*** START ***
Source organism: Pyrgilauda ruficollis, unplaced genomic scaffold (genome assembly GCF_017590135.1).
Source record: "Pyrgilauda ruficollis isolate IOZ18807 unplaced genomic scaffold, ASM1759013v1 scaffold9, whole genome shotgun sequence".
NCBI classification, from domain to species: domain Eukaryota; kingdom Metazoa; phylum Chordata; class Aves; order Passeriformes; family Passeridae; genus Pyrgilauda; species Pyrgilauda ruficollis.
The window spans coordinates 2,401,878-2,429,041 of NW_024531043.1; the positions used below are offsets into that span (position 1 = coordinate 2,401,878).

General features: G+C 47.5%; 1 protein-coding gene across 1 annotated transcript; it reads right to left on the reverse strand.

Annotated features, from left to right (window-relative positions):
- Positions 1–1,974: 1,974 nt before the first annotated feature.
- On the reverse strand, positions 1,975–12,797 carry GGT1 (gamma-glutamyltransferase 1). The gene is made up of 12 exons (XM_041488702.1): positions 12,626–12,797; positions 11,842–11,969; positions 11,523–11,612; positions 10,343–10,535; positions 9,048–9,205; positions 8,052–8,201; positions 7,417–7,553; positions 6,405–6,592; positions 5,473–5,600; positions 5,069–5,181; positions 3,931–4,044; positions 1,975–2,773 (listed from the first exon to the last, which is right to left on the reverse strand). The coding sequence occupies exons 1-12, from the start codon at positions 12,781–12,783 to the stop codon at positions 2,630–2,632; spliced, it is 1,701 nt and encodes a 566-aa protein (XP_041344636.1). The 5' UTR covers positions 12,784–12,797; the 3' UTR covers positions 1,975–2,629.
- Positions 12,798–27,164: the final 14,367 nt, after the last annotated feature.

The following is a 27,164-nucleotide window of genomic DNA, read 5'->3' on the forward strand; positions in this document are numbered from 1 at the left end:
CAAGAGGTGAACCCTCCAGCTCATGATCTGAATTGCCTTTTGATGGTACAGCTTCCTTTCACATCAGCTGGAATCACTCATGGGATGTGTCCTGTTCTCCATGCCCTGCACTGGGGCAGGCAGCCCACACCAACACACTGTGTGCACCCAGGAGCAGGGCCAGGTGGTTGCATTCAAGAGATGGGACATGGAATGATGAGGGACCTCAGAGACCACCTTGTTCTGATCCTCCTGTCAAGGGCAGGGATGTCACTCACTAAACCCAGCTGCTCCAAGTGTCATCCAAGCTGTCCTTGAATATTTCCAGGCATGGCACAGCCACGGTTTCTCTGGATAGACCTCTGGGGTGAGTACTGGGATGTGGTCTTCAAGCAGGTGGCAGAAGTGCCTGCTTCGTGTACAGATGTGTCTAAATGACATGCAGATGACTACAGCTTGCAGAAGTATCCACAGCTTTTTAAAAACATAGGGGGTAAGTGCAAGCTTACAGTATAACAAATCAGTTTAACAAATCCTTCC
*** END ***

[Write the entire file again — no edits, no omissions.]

Source organism: Pyrgilauda ruficollis, unplaced genomic scaffold (genome assembly GCF_017590135.1).
Source record: "Pyrgilauda ruficollis isolate IOZ18807 unplaced genomic scaffold, ASM1759013v1 scaffold9, whole genome shotgun sequence".
NCBI classification, from domain to species: domain Eukaryota; kingdom Metazoa; phylum Chordata; class Aves; order Passeriformes; family Passeridae; genus Pyrgilauda; species Pyrgilauda ruficollis.
The window spans coordinates 2,401,878-2,429,041 of NW_024531043.1; the positions used below are offsets into that span (position 1 = coordinate 2,401,878).

General features: G+C 47.5%; 1 protein-coding gene across 1 annotated transcript; it reads right to left on the reverse strand.

Annotated features, from left to right (window-relative positions):
- Positions 1–1,974: 1,974 nt before the first annotated feature.
- On the reverse strand, positions 1,975–12,797 carry GGT1 (gamma-glutamyltransferase 1). The gene is made up of 12 exons (XM_041488702.1): positions 12,626–12,797; positions 11,842–11,969; positions 11,523–11,612; positions 10,343–10,535; positions 9,048–9,205; positions 8,052–8,201; positions 7,417–7,553; positions 6,405–6,592; positions 5,473–5,600; positions 5,069–5,181; positions 3,931–4,044; positions 1,975–2,773 (listed from the first exon to the last, which is right to left on the reverse strand). The coding sequence occupies exons 1-12, from the start codon at positions 12,781–12,783 to the stop codon at positions 2,630–2,632; spliced, it is 1,701 nt and encodes a 566-aa protein (XP_041344636.1). The 5' UTR covers positions 12,784–12,797; the 3' UTR covers positions 1,975–2,629.
- Positions 12,798–27,164: the final 14,367 nt, after the last annotated feature.

The following is a 27,164-nucleotide window of genomic DNA, read 5'->3' on the forward strand; positions in this document are numbered from 1 at the left end:
CAAGAGGTGAACCCTCCAGCTCATGATCTGAATTGCCTTTTGATGGTACAGCTTCCTTTCACATCAGCTGGAATCACTCATGGGATGTGTCCTGTTCTCCATGCCCTGCACTGGGGCAGGCAGCCCACACCAACACACTGTGTGCACCCAGGAGCAGGGCCAGGTGGTTGCATTCAAGAGATGGGACATGGAATGATGAGGGACCTCAGAGACCACCTTGTTCTGATCCTCCTGTCAAGGGCAGGGATGTCACTCACTAAACCCAGCTGCTCCAAGTGTCATCCAAGCTGTCCTTGAATATTTCCAGGCATGGCACAGCCACGGTTTCTCTGGATAGACCTCTGGGGTGAGTACTGGGATGTGGTCTTCAAGCAGGTGGCAGAAGTGCCTGCTTCGTGTACAGATGTGTCTAAATGACATGCAGATGACTACAGCTTGCAGAAGTATCCACAGCTTTTTAAAAACATAGGGGGTAAGTGCAAGCTTACAGTATAACAAATCAGTTTAACAAATCCTTCC